Dr Robert Hubbard, the engineer responsible for co-developing the life-saving Head And Neck Safety device, passed away on Tuesday at the age of 75.
After receiving a Ph.D. from the University of Michigan, where he studied the physical and mechanical properties of the human skull, Dr Hubbard specialized in biomechanical engineering at General Motors, studying crash-related injuries in the 1970s in association with early crash-test dummies
In an effort to prevent fatalities caused by basal skull fractures - a common cause of drivers' death in racing accidents, Hubbard partnered with IMSA driver Jim Downing to engineer and develop the HANS device.
Downing had lost a good friend, Patrick Jacquemart, in a testing accident at Mid-Ohio in 1981, and the tragedy spurred on the two men's efforts to find a way to restrain forward head movement in the event of a head-on crash.
The early prototype iterations of the HANS were unpractical to use because of their bulky size, but the protective value of the shoulder-mounted safety element in an accident was clear for all to see.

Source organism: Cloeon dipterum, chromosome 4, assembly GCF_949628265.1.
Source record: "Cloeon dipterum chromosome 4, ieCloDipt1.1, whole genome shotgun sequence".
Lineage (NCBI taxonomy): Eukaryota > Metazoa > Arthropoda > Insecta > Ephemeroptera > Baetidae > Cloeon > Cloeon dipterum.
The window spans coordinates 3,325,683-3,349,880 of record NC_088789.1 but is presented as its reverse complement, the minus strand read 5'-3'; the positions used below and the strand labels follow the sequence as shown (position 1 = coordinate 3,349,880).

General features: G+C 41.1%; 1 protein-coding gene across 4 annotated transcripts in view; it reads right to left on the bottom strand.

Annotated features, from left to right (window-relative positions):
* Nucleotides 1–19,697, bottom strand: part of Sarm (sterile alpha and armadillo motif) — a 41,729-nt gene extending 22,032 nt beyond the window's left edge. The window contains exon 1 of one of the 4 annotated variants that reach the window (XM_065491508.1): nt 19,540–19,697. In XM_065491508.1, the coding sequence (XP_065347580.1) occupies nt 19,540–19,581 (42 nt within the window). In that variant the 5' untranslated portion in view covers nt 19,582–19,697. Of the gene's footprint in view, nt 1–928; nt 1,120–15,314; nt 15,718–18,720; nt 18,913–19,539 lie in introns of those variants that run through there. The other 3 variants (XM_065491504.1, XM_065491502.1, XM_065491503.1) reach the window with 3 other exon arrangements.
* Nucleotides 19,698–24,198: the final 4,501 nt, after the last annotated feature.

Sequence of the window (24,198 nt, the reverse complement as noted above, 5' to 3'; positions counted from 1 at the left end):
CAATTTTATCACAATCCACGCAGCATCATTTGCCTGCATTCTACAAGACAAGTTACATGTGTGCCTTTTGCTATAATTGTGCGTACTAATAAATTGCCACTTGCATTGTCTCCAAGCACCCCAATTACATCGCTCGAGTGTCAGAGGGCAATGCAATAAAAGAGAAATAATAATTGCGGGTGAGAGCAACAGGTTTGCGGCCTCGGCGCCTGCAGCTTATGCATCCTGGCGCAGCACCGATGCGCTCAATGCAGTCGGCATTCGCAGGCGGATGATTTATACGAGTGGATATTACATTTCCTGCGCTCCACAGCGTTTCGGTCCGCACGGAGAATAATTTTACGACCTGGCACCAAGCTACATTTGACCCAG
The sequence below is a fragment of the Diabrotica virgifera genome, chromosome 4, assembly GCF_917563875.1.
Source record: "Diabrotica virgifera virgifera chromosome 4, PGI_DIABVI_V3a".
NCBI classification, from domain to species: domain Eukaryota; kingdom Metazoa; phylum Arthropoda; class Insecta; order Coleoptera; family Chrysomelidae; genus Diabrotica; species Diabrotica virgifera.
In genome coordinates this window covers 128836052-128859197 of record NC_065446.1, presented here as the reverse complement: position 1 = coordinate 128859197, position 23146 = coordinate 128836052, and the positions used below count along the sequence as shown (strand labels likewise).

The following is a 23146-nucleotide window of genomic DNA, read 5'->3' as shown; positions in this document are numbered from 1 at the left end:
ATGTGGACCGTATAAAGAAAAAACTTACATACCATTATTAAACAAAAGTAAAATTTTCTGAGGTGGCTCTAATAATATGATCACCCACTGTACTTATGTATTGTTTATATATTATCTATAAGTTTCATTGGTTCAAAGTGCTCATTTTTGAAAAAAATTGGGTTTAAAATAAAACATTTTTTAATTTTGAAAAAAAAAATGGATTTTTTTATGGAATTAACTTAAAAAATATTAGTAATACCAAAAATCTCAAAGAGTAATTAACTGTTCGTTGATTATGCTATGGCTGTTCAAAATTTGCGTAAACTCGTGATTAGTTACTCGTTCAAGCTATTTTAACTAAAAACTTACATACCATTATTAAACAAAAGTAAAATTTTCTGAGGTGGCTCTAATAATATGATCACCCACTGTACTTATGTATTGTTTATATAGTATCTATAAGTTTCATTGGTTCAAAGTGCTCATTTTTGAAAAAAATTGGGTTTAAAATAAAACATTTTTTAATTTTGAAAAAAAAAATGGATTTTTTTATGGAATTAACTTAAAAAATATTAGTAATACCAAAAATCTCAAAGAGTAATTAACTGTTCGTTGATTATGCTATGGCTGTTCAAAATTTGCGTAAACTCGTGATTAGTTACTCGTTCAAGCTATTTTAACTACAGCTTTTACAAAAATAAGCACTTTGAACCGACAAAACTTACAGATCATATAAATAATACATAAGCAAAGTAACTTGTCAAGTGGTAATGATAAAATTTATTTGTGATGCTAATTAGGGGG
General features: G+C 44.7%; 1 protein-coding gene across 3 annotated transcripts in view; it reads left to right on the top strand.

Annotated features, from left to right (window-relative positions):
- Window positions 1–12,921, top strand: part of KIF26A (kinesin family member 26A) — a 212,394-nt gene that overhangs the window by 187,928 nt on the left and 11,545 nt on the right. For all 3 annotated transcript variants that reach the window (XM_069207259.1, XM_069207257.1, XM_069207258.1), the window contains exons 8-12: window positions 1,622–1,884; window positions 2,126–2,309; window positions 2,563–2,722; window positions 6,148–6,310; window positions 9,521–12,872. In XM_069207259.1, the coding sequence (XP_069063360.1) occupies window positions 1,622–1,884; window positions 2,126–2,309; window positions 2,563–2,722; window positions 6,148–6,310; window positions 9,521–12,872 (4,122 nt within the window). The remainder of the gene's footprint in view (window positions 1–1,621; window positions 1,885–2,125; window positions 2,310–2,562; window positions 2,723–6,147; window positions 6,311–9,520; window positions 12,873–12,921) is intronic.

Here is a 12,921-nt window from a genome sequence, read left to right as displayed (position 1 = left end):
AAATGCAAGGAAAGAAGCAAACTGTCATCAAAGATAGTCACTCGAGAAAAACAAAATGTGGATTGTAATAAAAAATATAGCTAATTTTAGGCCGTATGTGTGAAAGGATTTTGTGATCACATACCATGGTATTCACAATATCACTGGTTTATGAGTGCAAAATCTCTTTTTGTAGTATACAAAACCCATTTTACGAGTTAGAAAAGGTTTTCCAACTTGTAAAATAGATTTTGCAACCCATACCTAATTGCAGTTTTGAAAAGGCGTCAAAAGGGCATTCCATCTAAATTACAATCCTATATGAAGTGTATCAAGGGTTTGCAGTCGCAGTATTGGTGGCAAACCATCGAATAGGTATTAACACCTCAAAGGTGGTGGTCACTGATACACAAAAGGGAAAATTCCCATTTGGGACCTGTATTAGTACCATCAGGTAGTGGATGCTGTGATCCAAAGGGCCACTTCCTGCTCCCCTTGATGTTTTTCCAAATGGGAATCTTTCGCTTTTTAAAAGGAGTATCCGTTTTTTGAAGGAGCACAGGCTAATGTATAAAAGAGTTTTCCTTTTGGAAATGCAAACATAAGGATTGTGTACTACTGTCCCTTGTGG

Further development enabled Hubbard to downsize the device and that resulted in a product that would become the revolutionary global - and mandatory - standard for protecting drivers in almost all categories of racing.
"He was very proud of that device that he came up with and it really rounded his life out very nicely," Downing told Road & Track.
"He's one of these guys that thought about it and thought about it and thought about it until he had this idea.
"We were all lucky to have somebody that had the background to see the nuances of how the head and neck work, how they get hurt, and what happens in accidents."
"His best friend was work," he added.
"The world is saying very nice things about him today, and they all appreciated him. That's really a great deal.
"It's just impressive the number of people that appreciate him and the history of this what he’s contributed to racing."